On numerous occasions residents communicated to the city council that they wanted to have a world class waterfront interactive park constructed on city owned Intracoastal Waterway property, the former Wildflower night club site. The city council had decided after seven years of ownership of this land to give a 45 yr. Lease to a restaurant but the residents objected. The council was not interested in what the residents were suggesting so a resident’s referendum was presented to them to put the decision to a city wide vote. The vote took place during the Presidential election and was won by the residents with nearly 70% of the vote. Special interests that control the city spent hundreds of thousands of dollars to defeat this Boca ballot question which also included the protection of all city-owned

Intracoastal Waterway park land from commercial development.

One has to wonder why the special interests that control the city, a membership organization, would spend hundreds of thousands of dollars, mostly from out of town real estate developers, just to support construction of a restaurant on that piece of Intracoastal Waterway property. Or did developers have their sights on building on all Intracoastal Waterway park lands?

Running for a seat on Boca Raton city council is very expensive, mainly because the special interests that control the city have relatively unlimited funds from their membership which includes out of town real estate developers who back candidates that will support their every wish. They supply campaign managers, money to support their selected candidates, use Political Action Committees that they open and encourage others to open PACs to produce post cards, expensive advertisements on TV, internet and newspapers and make phony telephone polls, both positive for their candidate and negative for their opponents. They have no problem making up erroneous positive statements about their candidates and fabricating lies about their opponents, even if it means destroying the opponent’s reputation. They also pay for expensive prominent signs that are placed on one member’s massive number of city properties.

This year, 2017, one of their candidates, a young attorney who just moved into the City of Boca Raton last August 2016, still maintains a Homestead Exemption on the house he owns outside the city limits. One would think that an attorney would know that Homestead means that this is the place of residence? A PAC post card states that this individual is a proven leader for the City of Boca Raton and, yet, he has lived here less than 6 months and has never served on a city board or committee.

I have to question the Realtors Endorsement Board’s endorsement of this individual since Homestead Exemption is important to residents who own real estate.

The Mayor, who is running for re-election, states on a recent post card that she has worked hard to get $110,000,000 for road improvements, bridges, traffic signals, trolleys, etc. Yet, we have roads like SW 12th Ave, Boca Raton Blvd, SW 18th Street and many others that are in need of repair and resurfacing. Traffic lights are no longer synchronized or activated by motion detection which would help to keep traffic moving and we have long needed improved railroad crossings at Camino Real and SW 18th Street. She also included Trolley funds, where are the trolleys that would help with the traffic downtown?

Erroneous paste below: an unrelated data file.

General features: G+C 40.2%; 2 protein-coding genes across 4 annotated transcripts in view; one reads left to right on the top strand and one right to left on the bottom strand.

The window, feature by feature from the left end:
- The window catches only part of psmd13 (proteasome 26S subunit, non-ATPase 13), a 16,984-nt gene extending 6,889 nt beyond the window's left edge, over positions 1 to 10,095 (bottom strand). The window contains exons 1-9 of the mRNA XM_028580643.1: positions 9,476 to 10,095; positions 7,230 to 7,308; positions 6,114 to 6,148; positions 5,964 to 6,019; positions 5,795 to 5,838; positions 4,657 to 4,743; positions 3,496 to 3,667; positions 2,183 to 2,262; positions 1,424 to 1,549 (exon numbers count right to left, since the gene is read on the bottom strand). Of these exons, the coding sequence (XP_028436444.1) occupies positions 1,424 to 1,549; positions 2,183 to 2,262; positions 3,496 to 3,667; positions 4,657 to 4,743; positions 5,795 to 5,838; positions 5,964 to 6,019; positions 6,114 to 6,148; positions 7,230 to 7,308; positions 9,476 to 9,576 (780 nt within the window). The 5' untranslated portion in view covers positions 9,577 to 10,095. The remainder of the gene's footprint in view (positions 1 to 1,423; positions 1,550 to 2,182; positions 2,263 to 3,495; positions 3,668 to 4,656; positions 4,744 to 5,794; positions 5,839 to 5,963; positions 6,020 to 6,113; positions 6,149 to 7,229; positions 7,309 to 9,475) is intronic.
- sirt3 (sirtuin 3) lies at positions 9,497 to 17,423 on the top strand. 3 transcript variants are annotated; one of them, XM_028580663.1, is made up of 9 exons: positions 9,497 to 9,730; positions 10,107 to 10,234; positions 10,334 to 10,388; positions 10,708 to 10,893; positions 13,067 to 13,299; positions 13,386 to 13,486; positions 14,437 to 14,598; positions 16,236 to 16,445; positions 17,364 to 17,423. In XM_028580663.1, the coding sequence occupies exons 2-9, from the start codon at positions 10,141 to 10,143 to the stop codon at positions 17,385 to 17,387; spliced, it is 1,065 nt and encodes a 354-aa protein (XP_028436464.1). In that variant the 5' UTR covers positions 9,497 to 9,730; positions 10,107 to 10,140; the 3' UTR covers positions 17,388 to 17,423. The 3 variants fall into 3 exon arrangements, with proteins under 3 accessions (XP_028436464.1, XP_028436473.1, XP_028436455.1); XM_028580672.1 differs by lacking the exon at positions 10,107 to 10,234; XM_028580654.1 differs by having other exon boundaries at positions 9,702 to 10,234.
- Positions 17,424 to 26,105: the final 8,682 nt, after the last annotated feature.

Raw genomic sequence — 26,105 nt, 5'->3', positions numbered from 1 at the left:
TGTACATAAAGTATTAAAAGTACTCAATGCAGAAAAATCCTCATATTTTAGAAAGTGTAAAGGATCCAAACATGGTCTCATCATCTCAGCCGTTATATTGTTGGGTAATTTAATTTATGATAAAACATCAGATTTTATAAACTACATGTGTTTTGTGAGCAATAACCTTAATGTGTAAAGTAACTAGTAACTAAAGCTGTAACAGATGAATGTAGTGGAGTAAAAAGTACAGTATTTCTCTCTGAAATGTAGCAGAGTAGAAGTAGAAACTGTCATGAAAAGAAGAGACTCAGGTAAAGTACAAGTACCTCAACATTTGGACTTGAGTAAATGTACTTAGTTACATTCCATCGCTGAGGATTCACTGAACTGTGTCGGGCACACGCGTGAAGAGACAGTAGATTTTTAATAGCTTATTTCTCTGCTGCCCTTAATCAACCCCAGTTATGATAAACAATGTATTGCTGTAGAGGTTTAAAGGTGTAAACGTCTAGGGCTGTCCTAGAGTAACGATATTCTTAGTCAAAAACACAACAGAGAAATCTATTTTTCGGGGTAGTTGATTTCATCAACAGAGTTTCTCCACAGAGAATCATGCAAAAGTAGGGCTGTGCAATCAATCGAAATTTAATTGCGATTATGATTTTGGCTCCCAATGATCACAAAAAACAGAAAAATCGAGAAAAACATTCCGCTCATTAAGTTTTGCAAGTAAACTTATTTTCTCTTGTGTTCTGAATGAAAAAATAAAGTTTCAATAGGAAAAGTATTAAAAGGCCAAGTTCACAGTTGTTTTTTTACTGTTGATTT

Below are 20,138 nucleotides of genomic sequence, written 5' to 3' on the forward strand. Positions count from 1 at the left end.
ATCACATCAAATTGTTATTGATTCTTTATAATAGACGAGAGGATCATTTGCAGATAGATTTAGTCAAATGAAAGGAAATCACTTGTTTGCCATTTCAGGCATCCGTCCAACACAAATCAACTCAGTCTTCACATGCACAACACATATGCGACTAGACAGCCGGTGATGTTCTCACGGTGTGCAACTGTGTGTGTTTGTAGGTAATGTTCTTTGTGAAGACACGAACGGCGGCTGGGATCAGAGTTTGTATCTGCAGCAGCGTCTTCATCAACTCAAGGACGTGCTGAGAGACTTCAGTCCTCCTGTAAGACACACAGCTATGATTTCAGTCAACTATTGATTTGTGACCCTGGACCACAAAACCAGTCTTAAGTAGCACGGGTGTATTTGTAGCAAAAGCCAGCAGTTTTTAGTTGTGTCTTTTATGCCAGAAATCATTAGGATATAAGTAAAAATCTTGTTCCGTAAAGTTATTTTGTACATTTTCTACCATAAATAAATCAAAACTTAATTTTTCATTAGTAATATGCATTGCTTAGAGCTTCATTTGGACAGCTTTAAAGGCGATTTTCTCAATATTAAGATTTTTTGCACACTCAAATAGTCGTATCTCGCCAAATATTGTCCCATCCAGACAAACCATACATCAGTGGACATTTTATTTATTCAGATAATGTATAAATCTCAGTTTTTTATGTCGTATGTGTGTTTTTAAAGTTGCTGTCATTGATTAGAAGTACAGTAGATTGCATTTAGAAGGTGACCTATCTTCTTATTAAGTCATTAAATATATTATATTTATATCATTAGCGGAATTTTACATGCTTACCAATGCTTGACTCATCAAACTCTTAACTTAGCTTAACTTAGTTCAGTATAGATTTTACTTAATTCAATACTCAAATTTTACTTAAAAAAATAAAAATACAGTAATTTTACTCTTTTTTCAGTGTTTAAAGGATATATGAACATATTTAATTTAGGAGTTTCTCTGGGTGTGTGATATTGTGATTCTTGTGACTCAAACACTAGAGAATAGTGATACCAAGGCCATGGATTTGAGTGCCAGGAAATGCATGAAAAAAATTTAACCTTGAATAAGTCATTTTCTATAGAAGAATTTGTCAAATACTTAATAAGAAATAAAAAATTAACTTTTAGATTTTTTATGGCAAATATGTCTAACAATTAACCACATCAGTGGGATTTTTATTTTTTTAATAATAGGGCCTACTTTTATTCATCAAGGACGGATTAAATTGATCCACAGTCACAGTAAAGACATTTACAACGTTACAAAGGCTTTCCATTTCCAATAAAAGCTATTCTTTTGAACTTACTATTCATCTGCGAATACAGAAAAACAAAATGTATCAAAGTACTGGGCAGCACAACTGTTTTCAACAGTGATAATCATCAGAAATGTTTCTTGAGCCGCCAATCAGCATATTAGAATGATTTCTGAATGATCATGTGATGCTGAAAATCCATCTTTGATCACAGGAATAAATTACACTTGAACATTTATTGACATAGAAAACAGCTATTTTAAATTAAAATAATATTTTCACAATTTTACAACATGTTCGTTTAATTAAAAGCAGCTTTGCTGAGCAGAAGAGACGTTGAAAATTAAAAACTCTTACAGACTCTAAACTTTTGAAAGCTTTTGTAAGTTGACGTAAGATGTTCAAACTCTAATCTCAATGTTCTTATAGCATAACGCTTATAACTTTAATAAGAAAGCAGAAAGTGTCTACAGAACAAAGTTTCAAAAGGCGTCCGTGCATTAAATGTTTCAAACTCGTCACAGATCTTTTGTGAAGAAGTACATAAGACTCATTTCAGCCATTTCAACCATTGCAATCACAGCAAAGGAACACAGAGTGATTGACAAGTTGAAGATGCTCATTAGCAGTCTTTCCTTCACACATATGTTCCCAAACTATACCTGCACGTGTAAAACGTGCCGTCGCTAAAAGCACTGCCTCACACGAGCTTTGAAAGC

City council seldom listens to residents and, more often, blocks residents’ efforts to discuss matters of concern.

I sincerely believe that we need new leadership by qualified individuals who are not beholden to the special interests that presently control our city. Following are the candidates I believe in:

Andrea O’Rourke, candidate for City Council Seat B, has lived in Boca for 37 years and has worked tirelessly for the residents and believes in responsible, sustainable growth. She co-founded her neighborhood’s Home Owner Association, is Past Chairperson of the Federation of Homeowners Association, Member of the Downtown Advisory Committee, Member of Rotary Club of Boca Raton, to name just a few. She has walked door to door for six months to introduce herself and ask about residents’ concerns for our city.

Al Zucaro, candidate for Mayor, has lived in the City of Boca for nine years since his marriage to long time Boca resident Yvonne Boice. Previously he served as a commissioner on the West Palm Beach Commission and while following the residents’ treatment at Boca city council and seeing campaign literature showing members of Council publicly telling the residents that they did not want a sitting city council member to be re-elected, he knew he needed to do something. He knew, too, that council members’ treatment of another member just because he disagreed with them was outrageous and ethically wrong. He decided to start BocaWatch in order to let the public know just what was taking place. He has the experience and he cares about our city.

Scott Singer is an incumbent council member running for re-election to Seat A. I support him because he holds frequent open forums for residents to share their concerns, he voted against University Village over-development, he worked with those of us who wanted a world class waterfront park on city owned Intracoastal Waterway land, instead of another Intracoastal Waterway restaurant and because he is the only member of council who listens to residents when they come to speak before city council.